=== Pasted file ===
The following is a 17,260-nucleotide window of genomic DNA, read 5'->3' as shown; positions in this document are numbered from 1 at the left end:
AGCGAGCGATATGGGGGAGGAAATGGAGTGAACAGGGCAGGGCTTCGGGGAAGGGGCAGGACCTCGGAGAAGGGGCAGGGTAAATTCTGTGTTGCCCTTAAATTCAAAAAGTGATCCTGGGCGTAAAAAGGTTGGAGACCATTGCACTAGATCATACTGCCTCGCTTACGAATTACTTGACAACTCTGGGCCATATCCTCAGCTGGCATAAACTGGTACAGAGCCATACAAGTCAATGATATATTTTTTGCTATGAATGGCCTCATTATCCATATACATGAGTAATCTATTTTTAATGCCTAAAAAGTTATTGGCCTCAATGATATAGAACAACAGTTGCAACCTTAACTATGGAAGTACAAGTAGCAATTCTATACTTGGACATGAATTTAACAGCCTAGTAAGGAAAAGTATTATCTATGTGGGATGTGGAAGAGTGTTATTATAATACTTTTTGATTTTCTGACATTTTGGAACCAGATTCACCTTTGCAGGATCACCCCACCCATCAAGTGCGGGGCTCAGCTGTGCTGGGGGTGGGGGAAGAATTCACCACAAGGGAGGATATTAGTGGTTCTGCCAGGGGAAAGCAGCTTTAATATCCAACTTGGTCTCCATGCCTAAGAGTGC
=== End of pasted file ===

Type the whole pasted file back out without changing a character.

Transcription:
The following is a 17,260-nucleotide window of genomic DNA, read 5'->3' as shown; positions in this document are numbered from 1 at the left end:
AGCGAGCGATATGGGGGAGGAAATGGAGTGAACAGGGCAGGGCTTCGGGGAAGGGGCAGGACCTCGGAGAAGGGGCAGGGTAAATTCTGTGTTGCCCTTAAATTCAAAAAGTGATCCTGGGCGTAAAAAGGTTGGAGACCATTGCACTAGATCATACTGCCTCGCTTACGAATTACTTGACAACTCTGGGCCATATCCTCAGCTGGCATAAACTGGTACAGAGCCATACAAGTCAATGATATATTTTTTGCTATGAATGGCCTCATTATCCATATACATGAGTAATCTATTTTTAATGCCTAAAAAGTTATTGGCCTCAATGATATAGAACAACAGTTGCAACCTTAACTATGGAAGTACAAGTAGCAATTCTATACTTGGACATGAATTTAACAGCCTAGTAAGGAAAAGTATTATCTATGTGGGATGTGGAAGAGTGTTATTATAATACTTTTTGATTTTCTGACATTTTGGAACCAGATTCACCTTTGCAGGATCACCCCACCCATCAAGTGCGGGGCTCAGCTGTGCTGGGGGTGGGGGAAGAATTCACCACAAGGGAGGATATTAGTGGTTCTGCCAGGGGAAAGCAGCTTTAATATCCAACTTGGTCTCCATGCCTAAGAGTGC